In the early independence years, even education was framed in the space that the silence allowed, avoiding subjects that would provoke questions. We learned in detail of the tyrannical rule of King Henry VIII and his succession of wives, the African routes followed by the Portuguese explorer Vasco da Gama, and his British counterpart John Speke who named Lake Victoria for his Queen, the great, great grandmother of Queen Elizabeth II. 

Kenya’s history on the other hand was sanitized and abridged. Part one said that Kenya was a British protectorate for 25 years before becoming a colony in1920 and part two provided a minimalist disjointed line about the Mau Mau war, and the murder of freedom fighter Dedan Kimathi. Nothing of the dispossession, the forced resettlement of huge populations and the killing of anywhere from 11,000 to 90,000 Kenyans, or the early resistance to British rule by the Maasai, Nandi resistance that led to the 1905 assassination of Koitalel arap Samoei or of that famed woman warrior Mekatilili Wa Menza and the 1912 uprising of the Giriama. These full but empty history books buried the grievances of a country and fuelled the silence.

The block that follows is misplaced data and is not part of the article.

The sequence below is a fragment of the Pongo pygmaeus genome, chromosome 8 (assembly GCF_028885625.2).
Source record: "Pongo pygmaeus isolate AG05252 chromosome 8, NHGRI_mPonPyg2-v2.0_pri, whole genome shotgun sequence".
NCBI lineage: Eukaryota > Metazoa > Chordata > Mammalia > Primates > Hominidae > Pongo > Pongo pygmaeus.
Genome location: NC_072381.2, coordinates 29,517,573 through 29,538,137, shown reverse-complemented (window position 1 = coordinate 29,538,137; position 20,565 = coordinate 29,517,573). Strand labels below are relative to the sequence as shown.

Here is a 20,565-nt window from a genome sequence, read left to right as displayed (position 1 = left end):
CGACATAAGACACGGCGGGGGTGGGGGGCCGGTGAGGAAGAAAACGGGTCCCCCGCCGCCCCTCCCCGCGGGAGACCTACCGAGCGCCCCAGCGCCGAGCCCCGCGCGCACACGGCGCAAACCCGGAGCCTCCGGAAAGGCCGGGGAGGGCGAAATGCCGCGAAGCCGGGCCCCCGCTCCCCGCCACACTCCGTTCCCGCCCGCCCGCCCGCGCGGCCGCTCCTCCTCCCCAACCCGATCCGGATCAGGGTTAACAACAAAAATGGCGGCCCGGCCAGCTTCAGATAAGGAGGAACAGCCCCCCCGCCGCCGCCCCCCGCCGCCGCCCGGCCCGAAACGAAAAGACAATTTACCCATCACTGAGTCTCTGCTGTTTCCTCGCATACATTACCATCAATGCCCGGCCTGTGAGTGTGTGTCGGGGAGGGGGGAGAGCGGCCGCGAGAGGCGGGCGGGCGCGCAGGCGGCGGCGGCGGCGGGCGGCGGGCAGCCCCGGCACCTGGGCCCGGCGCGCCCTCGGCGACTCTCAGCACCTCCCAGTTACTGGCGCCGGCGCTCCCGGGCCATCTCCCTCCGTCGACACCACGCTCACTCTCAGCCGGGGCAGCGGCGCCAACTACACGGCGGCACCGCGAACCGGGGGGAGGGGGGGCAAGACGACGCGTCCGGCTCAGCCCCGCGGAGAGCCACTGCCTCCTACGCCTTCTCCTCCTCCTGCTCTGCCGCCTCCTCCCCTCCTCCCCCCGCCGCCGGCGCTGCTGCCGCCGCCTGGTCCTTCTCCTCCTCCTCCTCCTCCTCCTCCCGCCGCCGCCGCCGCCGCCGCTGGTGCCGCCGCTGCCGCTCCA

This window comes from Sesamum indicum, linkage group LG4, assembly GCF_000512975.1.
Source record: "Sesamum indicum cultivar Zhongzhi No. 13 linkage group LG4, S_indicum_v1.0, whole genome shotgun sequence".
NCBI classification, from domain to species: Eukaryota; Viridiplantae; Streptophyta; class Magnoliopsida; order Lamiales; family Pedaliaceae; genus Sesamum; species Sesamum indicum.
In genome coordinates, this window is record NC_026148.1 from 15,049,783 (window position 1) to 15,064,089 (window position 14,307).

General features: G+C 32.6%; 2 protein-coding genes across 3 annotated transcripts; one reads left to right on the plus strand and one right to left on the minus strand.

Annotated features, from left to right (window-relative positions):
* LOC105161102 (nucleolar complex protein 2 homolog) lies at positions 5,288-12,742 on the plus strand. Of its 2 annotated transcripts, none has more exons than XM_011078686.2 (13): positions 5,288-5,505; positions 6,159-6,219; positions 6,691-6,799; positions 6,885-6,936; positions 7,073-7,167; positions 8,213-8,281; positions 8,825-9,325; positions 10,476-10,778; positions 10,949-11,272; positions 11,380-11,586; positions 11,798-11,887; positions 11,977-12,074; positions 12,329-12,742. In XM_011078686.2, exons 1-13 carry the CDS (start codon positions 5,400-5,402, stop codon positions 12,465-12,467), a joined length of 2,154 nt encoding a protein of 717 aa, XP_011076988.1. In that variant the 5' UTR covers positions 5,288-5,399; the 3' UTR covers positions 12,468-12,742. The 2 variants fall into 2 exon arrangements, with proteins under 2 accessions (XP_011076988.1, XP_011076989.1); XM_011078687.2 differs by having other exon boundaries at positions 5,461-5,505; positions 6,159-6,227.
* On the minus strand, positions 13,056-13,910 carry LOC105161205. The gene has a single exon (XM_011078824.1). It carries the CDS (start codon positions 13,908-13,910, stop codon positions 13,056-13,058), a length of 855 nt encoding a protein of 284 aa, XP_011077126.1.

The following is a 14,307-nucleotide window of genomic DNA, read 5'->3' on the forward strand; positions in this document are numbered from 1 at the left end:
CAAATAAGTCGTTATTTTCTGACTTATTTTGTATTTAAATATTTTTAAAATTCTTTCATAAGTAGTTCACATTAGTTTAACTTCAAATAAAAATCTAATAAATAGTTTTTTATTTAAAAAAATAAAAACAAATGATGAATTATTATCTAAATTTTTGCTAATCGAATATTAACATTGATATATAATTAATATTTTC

Meanwhile, Kenya continued to strengthen economic and trade ties with the United Kingdom. In the early post-colonial days Britannia ruled. We were surrounded by the best of British made products. Clothes, light bulbs, wires and plugs – name it. We read Charles Dickens at school and Agatha Christie novels were prized at home. Winnie the Pooh and This is Tom Jones featured on KBC television and for almost 20 years after independence many of our teachers, whether in public or private schools were still mostly British. The British pound ruled and the Kenya pound, sometimes known as 20 shillings was strong. (The dollar was not a thing yet). 

We continued to work closely with the country we accuse of killing Kenyans, even providing them with permanent training facilities for their army. When Queen Elizabeth visited Kenya she was welcomed – first by President Jomo Kenyatta and then by Daniel arap Moi when he took over at the helm – her routes lined with schoolchildren waving paper Union Jacks as her entourage passed. 

We adopted British classism, taking social prejudice based on wealth further than they ever did and building a deeply unequal society; despite having the sixth largest economy Kenya ranks 28th out of 54 African countries based on wealth inequality according to the World Population Review website.